Sex workers should claim wage subsidy, not cross Covid-19 borders – Lisa Lewis


Sex workers don’t have to cross the Covid-19 border – they should claim the wage subsidy instead, well-known Waikato adult entertainer Lisa Lewis says.

This comes after a woman, understood to be a sex worker, gained entry to Northland using false documents and tested positive for Covid-19 after returning to Auckland.

She had been uncooperative and was not telling authorities where she had been, prompting the region’s shift into level 3 on Saturday.

And, in Wellington, a 24-year-old sex worker has been charged with breaching the Auckland boundary during level 4 to travel to the capital.

* Covid-19: Auckland sex worker unable to pay rent after wage subsidy declined
* Covid-19: Govt failed to release names of two businesses linked to Northland case
* Covid-19: 15 close contacts of Northland community case test negative, one pending

Georgia-May Gilbertson/Stuff

Prime Minister Jacinda Ardern visited Ruatoria on Saturday as part of a regional tour to promote the Government’s Covid-19 vaccination programme.

Lewis said sex workers had been selfishly breaking Covid-19 borders both this year and last, but didn’t have to.

“People get desperate and I understand that. If you are struggling and this is the only way to make money, I get it.”

But there was no excuse to cross the boundary, she said. The wage subsidy was an option for self-employed people and she urged sex workers to claim it.

“No one should be breaking borders, and sex workers are entitled to the wage subsidy, and if they need it they should apply,” Lewis said.

The subsidy is available to New Zealanders who operate a business or are self-employed, and the criteria include proving a decline or likely decline in revenue of at least 40 per cent.

Lewis said sex workers were likely scared of backlash and public criticism if applying, but said it is a legal, tax-paying profession and nothing to be ashamed of.

Deliberately breaching restrictions was unacceptable because they were put in place to protect the vulnerable and the country from Covid-19, she said.

“It makes me angry.”

Many people were unable to get exemptions for legitimate reasons such as tangihanga and to say goodbye to their sick loved ones, she said.

So people in the sex industry showing non-compliance, disregard, disrespect, and putting others at risk reflected poorly on the industry.

But she said bad apples were not reflective of the whole industry, as most were compliant with Covid-19 restrictions.

Workers also have the option to make money online and over the phone, she said.

Hearing of people deliberately breaching restrictions makes Lisa Lewis angry, she said.

Tom Lee/Stuff

Hearing of people deliberately breaching restrictions makes Lisa Lewis angry, she said.

Lewis did not meet customers during levels 3 and 4, and has been living in Taranaki during this outbreak.

Masks were mandatory for customers at level 2 and customers scanned a QR code before entering her premises, she said.

She was fully vaccinated and was looking into asking for proof of vaccination from clients.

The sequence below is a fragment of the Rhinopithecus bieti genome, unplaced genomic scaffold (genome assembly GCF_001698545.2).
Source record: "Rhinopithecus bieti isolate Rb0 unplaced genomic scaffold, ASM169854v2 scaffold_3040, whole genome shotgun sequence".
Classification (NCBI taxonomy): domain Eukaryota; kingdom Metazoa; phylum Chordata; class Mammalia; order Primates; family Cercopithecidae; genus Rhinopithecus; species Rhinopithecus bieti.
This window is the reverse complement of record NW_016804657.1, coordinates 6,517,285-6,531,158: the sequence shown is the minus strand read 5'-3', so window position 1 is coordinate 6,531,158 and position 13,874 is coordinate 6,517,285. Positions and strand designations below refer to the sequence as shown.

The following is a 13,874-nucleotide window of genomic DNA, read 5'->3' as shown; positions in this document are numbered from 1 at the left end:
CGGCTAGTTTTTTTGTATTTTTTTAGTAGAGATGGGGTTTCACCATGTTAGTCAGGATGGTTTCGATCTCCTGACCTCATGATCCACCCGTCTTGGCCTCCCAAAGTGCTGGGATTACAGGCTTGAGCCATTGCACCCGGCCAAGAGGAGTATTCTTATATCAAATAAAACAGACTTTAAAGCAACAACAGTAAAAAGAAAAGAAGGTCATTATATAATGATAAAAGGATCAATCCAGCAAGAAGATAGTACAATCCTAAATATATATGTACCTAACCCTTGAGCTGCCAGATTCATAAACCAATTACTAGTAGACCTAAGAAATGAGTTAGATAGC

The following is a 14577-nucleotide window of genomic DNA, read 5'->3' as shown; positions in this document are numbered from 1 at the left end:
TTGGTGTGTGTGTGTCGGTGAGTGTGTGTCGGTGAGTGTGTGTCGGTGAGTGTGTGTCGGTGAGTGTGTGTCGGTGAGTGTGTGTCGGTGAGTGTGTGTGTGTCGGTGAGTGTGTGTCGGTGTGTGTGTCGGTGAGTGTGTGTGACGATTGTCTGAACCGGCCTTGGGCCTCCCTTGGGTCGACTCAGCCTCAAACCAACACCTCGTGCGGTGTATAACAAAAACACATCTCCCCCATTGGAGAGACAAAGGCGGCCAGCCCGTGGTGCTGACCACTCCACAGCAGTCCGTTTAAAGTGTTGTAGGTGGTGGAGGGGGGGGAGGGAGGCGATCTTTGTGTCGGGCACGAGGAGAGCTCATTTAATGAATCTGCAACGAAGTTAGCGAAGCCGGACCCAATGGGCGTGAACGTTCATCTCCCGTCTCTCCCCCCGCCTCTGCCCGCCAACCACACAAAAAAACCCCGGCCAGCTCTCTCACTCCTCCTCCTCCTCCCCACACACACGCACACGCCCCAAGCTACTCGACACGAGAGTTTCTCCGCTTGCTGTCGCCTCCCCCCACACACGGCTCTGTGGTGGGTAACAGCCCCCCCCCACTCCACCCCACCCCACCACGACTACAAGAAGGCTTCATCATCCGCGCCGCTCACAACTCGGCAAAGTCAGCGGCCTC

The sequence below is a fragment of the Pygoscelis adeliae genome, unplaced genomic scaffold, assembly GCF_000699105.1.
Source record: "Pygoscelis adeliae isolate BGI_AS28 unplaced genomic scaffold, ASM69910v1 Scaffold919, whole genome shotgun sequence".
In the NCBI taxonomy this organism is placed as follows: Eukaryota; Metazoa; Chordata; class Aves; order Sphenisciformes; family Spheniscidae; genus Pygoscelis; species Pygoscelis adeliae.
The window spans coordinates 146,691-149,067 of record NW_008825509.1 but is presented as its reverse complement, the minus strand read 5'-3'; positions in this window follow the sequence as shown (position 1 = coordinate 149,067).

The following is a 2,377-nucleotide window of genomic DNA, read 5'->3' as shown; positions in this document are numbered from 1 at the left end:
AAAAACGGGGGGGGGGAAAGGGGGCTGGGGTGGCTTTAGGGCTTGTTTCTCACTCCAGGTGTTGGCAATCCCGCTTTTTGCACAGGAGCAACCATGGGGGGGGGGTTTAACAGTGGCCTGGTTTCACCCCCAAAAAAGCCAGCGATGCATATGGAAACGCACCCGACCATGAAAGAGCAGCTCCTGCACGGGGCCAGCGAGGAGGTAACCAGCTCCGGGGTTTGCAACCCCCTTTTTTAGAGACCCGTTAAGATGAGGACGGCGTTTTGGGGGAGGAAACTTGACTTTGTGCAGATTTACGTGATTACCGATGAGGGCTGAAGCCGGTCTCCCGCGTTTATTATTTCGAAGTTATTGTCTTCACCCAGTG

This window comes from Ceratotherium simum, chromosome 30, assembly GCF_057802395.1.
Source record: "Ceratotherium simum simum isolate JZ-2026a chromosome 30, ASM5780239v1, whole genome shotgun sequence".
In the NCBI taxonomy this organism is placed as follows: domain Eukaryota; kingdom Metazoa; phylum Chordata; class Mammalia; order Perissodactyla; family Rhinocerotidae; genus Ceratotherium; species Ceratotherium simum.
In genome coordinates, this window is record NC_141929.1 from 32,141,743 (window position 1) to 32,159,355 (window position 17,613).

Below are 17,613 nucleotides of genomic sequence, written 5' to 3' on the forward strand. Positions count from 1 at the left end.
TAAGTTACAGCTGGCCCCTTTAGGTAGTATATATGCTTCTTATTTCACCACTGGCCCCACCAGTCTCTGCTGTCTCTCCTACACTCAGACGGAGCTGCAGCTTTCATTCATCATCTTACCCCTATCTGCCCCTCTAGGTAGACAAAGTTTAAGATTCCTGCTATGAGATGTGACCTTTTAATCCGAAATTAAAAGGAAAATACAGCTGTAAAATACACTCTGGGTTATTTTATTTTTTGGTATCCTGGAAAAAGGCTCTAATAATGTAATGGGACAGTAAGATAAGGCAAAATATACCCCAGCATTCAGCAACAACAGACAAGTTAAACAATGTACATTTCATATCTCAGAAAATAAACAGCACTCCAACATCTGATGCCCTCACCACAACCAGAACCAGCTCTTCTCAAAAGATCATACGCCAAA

Lewis has been in the industry since she was 17, and became well-known for streaking across the Waikato Stadium in a bikini while the All Blacks played Ireland in 2006.

New Zealand Sex Workers’ Collective community liaison Cherida Fraser said there were two options for sex workers during lockdown; claiming the wage subsidy, or not working and claiming Work and Income support.

Lots of sex workers had been claiming the wage subsidy, and the collective was providing information and support to those who were interested.

She said the sector was being challenged, but workers were adapting. Many were working online.

“They are resilient, but it’s still difficult for people who don’t have access to the same amount of income as before.”

She said it did a survey with sex workers working in Level 2, and they were not concerned about an increased risk of catching the virus, but about a lack of a record of their movements.

Fraser said clients often did not record the visits of sex workers, which created fear that contact tracing might not reach sex workers.

But, the industry had a high level of vaccination uptake, which was promising.

She said it only had information about the sex worker who visited Wellington, and said the Northland cases were speculation.

Naming the Wellington woman’s profession and speculation about the women in Northland was harmful to the sex industry, Fraser said.

“It does amplify the stigma and discrimination and that is a harmful contributor to violence against sex workers and impacts a sex workers ability to get other jobs and affects their ability to be housed.”

The police were still searching for a woman who travelled around Northland with another woman who later tested positive for Covid-19.

Authorities did not believe she was moving about the region, Prime Minister Jacinda Ardern said in Monday’s press conference.

Both are understood to be sex workers, and it is likely the second woman has the virus too.

A third woman, who travelled from Auckland to Wellington, was charged with travelling from a level 4 area and with failing to assist in a search.

The woman was widely known as a sex worker, the NZ Prostitutes Collective said.

She was given bail and ordered to live at a residential address in New Plymouth.


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